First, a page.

HLG  (Hybrid Log-gamma) is a broadcast variant. Ironically, although you could watch Blue Planet 2 in HLG HDR on iPlayer for a time (on compatible TVs), it wasn't actually broadcast in it. Later this year, we should hopefully see the first HLG broadcasts. Hopefully…

What's the best Smart TV platform?

While all the TVs you’ll covet will be network connectable, the smart platforms they use differ a bit. Given that that you’ll be living with your TV’s interface for some time, it's wise to make sure your choice works for you. 

All connected TVs tend to offer Netflix, Amazon prime Video and YouTube as standard, plus broadcast catch-up TV from the BBC, ITV, C4 and C5.

Arguably the best smart TV platform around at the moment is webOS, which is found on LG connected screens. It’s intuitive and powerful, with a host of clever features including 360 video playback from YouTube and a picture gallery for when you're not actively watching.  

Panasonic’s My Home Screen is similarly minimalist, and impressively customisable. Samsung’s Tizen interface borrows liberally from both, and is getting a refresh for the 2018 season.

The odd duck is Android, as employed by Sony and Philips. Not to be confused with the Android experience on a smartphone, it’s visually cluttered and prone to crashes and flibbles. On the plus side, it has Chromecast built-in and will work with Google smart speakers.

The tuner to look out is Freeview Play, which is the latest version of terrestrial Freeview. This offers seamless integration of web-delivered catch-up TV services and a roll-back 7-day programme guide. Freeview Play has been embraced by all TV manufacturers with the curious exception of Samsung.

Spot good audio with your eyes

Audio performance is a huge differentiator when weighing up TVs. For the most part, a thin flat panel will only provide you with a functional noise, so you may well want to add one of the best soundbars or AV receivers

TVs with a forward facing sound system (often referred to as an integrated soundbar) tend to sound much better than those with tiny, downward firing drivers. If you can see speakers on a set, it’ll almost inevitably sound better than one where you can’t.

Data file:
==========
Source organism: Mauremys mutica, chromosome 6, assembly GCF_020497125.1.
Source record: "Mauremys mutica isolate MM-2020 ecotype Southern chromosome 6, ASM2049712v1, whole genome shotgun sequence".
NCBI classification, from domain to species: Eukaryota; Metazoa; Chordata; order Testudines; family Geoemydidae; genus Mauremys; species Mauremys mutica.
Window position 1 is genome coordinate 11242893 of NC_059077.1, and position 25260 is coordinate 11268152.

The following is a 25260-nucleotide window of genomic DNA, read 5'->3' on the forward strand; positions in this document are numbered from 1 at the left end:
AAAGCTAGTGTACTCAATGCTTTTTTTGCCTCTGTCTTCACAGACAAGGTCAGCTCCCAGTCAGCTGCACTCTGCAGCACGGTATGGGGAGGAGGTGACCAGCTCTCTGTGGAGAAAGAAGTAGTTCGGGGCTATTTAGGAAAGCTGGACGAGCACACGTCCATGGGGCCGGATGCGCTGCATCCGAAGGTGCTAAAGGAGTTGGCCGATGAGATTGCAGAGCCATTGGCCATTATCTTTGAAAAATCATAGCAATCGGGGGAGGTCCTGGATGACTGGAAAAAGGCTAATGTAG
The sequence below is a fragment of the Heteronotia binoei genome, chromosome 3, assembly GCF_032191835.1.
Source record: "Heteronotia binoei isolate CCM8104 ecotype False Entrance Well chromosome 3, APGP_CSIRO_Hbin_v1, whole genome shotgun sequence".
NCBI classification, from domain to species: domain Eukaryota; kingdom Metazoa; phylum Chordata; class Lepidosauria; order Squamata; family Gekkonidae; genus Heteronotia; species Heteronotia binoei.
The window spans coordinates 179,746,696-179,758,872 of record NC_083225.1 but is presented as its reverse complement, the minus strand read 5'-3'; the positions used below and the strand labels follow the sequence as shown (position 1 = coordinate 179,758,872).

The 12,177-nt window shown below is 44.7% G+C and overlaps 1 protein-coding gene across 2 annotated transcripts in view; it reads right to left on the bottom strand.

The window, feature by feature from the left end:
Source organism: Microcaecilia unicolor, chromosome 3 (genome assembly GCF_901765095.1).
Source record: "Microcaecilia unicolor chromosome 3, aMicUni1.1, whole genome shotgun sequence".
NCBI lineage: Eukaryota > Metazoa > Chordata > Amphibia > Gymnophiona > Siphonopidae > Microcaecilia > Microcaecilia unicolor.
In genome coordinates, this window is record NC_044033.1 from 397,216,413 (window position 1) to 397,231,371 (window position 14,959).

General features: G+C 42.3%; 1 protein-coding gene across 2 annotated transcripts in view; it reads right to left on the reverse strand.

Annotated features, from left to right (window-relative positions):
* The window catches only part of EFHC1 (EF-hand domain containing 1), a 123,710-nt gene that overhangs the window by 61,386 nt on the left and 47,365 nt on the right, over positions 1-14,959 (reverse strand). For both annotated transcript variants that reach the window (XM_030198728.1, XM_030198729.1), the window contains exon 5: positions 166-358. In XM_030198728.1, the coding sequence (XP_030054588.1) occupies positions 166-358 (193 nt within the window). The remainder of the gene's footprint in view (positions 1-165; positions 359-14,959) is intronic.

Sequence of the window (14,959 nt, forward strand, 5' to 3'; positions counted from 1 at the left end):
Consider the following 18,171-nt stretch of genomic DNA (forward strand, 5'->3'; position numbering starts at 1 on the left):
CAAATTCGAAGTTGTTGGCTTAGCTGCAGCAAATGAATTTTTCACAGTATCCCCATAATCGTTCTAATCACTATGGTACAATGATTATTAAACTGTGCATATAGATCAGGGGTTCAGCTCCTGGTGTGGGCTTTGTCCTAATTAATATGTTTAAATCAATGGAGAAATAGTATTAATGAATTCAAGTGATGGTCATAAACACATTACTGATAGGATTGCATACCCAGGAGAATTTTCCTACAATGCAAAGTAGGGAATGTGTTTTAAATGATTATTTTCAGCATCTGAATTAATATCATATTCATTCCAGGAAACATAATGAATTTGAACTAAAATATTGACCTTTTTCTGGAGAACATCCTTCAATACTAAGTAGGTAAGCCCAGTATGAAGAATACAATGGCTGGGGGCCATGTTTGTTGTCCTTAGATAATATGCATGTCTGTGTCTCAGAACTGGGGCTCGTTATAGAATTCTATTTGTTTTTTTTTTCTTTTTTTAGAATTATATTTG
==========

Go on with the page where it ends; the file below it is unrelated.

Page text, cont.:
I only say 'almost inevitably' because there is one exception. Sony’s Acoustic Surface technology, as used on the brand’s A1 and AF8 OLED TVs,  actually turns the panel itself into a speaker, which vibrates to generate really quite powerful audio. Tiny actuators fixed to the rear of the OLED screen work in tandem with an onboard woofer to produce full bodied sound.

Select LG 2018 TVs have a Dolby Atmos decoder, which is a unique bonus.  While the sets themselves don’t really benefit from this, the decoder means you can route the Atmos bitstream out of the TV using HDMI ARC into a Dolby Atmos soundbar or AV receiver, and make full use of this advanced immersive audio system.

Ready, player one?

If you’re an avid video gamer, you’ll want a TV with low input lag; this will ensure that response times are fast and your friends don’t get the drop on you during a frantic Fornite frag fest. 

Most sets have dedicated Game modes, and while these often perform better than regular TV image presets, they vary dramatically. 

Sony’s 4K 55-inch XF90 has an input lag of 39.3 ms in Game mode (an improvement on the 95.8 ms in Standard mode), but this compares poorly with the 50-inch Panasonic EX750, which has an input lag of just 14.1ms in Game mode (down from 102.4 ms in normal mode).

We reckon 30 ms or less can be considered a good input lag figure for a TV. Of course, lag discrepancies are less significant if you’re a Minecraft fan, as opposed to a first person shooter addict.

Look for the best TV design too

While most TVs take a cookie cutter approach to design, with narrow bezels and lookalike pedestals, there are some TV makers prepared to offer something different. The most stylish brands are Loewe and Bang & Olufsen, both of which have a more avant garde approach to TV design. Bang & Olufsen recently introduced a Wood Edition of its high-end Hi-Fi OLED Eclipse TV, with a handmade oak speaker cover. It’s pricey but rather splendid.

Philips offers Ambilight, a multicoloured backlight mood system that mirrors the colours on screen. It also now interfaces with Philips Hue smart lighting.

You might also want to consider a curved set rather than flat. Bends were all the rage a few years ago, but they’re rather fallen from favour, with only Samsung left enthusiastically flying the flag for curved models. Remember, while the viewing experience can be immersive, there’s really only one central sweet spot on a curved TV, and the panel itself picks up a lot of weird reflections in lighter rooms. 

A good curved TV can look spectacular but in almost all circumstances, we'd rather have a flat screen of the same price.

So, get TV shopping…

You’re now ready to venture forth and audition your next TV. With our advice rattling around your noggin, you can’t possibly buy wrong.